“Everybody’s where they wanna be.”
The Monkees (Peter Tork, Michael Nesmith, Micky Dolenz, and Davy Jones) take a head trip through reality and beyond — including to Victor Mature’s hair.
Genres, Themes, Actors, and Directors:
- Bob Rafelson Films
- Victor Mature Films
Response to Peary’s Review:
Peary points out that the “one film” of The Monkees — “a Beatles-influenced singing group [that] was formed to star in a television series and make records” — was “aimed not at the groups’ loyal teenybopper fans, but at a more sophisticated audience”. Directed by Bob Rafelson and co-scripted by Rafelson and Jack Nicholson (as well as The Monkees themselves, uncredited), the film “contains political references (including documentary footage of the Vietnam war); satirizes the world of movies, television, and commercials; and spoofs the group’s wholesome image.” Peary notes that “each Monkee becomes a mere pawn being jerked from one incoherent sequence to the next, and is subordinate to the gimmicky (psychedelic) visuals and special effects” — but “there are funny moments,” including the Monkees becoming “dandruff on Victor Mature’s greasy hair” (!).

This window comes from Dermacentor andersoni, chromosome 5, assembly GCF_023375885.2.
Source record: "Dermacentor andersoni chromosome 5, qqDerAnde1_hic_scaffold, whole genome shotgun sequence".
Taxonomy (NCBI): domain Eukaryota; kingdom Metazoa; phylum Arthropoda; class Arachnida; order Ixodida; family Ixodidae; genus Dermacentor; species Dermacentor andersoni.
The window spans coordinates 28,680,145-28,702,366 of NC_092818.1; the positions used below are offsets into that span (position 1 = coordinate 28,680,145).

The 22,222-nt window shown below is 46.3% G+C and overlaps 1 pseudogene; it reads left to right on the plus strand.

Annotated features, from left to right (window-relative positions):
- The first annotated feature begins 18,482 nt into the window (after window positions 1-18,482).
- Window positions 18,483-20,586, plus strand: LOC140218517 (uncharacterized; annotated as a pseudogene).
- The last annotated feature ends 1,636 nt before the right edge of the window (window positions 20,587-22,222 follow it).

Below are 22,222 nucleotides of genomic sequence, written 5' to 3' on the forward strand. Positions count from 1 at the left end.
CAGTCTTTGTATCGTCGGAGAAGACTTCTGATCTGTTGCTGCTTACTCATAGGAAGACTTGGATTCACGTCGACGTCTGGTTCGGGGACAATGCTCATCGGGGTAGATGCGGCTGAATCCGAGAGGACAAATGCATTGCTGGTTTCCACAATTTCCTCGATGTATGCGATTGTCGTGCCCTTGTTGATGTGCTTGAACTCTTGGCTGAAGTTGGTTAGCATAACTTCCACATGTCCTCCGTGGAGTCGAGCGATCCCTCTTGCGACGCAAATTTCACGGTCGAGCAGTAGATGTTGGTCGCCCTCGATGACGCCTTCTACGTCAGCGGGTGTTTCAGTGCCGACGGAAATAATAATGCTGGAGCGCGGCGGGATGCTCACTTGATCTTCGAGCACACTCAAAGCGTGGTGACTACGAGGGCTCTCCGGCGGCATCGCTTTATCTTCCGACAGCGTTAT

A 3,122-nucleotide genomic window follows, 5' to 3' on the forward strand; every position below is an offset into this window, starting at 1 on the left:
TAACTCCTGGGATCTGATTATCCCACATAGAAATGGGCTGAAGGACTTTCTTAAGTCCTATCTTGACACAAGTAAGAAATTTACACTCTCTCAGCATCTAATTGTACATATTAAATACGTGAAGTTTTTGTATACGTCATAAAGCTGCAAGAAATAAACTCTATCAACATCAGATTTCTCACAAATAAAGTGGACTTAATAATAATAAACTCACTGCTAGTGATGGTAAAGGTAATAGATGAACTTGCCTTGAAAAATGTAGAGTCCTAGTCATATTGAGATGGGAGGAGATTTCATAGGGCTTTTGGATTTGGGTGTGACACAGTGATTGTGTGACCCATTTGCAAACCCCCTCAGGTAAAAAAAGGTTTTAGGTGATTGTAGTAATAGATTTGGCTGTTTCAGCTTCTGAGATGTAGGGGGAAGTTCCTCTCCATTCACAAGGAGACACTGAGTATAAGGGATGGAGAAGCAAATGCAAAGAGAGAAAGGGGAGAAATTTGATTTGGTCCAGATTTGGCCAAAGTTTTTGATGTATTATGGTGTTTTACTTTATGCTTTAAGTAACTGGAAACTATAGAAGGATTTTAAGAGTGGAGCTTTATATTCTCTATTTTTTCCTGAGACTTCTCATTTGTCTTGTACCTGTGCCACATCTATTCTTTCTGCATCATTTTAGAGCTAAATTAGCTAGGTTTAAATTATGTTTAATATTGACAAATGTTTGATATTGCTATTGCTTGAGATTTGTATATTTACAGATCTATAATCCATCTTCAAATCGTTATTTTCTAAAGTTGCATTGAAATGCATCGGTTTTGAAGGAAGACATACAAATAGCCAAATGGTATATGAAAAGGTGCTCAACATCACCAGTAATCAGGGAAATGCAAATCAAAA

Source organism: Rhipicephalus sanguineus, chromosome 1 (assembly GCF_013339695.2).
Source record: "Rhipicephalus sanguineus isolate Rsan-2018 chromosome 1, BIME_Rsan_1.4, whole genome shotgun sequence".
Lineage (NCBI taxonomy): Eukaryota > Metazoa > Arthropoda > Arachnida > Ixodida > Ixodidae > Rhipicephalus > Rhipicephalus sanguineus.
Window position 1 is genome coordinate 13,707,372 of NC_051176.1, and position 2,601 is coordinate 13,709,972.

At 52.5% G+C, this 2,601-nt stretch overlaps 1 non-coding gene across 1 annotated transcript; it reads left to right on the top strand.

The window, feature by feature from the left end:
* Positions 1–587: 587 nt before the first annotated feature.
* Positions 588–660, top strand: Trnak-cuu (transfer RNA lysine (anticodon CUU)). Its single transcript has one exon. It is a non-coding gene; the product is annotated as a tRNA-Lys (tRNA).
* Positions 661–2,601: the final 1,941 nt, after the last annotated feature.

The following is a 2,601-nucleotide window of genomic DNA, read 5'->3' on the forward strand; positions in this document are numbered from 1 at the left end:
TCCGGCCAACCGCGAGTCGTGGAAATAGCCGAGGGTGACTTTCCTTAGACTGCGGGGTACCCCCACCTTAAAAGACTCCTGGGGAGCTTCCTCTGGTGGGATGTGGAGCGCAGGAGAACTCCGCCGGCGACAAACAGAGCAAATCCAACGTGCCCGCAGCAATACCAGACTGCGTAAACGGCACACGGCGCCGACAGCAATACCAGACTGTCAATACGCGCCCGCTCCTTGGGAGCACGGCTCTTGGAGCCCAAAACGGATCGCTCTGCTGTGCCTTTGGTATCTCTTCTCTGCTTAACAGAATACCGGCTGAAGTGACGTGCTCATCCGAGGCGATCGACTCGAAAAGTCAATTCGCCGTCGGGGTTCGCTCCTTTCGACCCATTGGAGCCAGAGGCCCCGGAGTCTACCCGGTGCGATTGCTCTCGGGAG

However, he argues that “the film is a mess (by design — that’s the shame) and tedious,” and thus only “recommended for Monkees fans who comprise [the] film’s cult today”; “others will be disappointed.
I’m in agreement with Peary’s review, which accurately captures both the chaos and the frustration of this intentionally “cult-like”, self-referential satire. Rafelson himself has admitted that the entire screenplay was written while tripping on acid — and there’s deliberately very little coherence across scenes. At one point, we’re told that what we’re seeing from then on is a policeman’s dream, but since the dream portion never “ends”, we’re left wondering whether this was simply one more “joke” meant to trip us up (literally). With that said, film fanatics may have fun trying to recognize the various classic movie clips scattered throughout — which include The Black Cat (1934), Golden Boy (1939), City for Conquest (1940), and Gilda (1946).
Redeeming Qualities and Moments:
- Plenty of creatively surreal imagery
No, though it’s worth a one-time look for its cult status.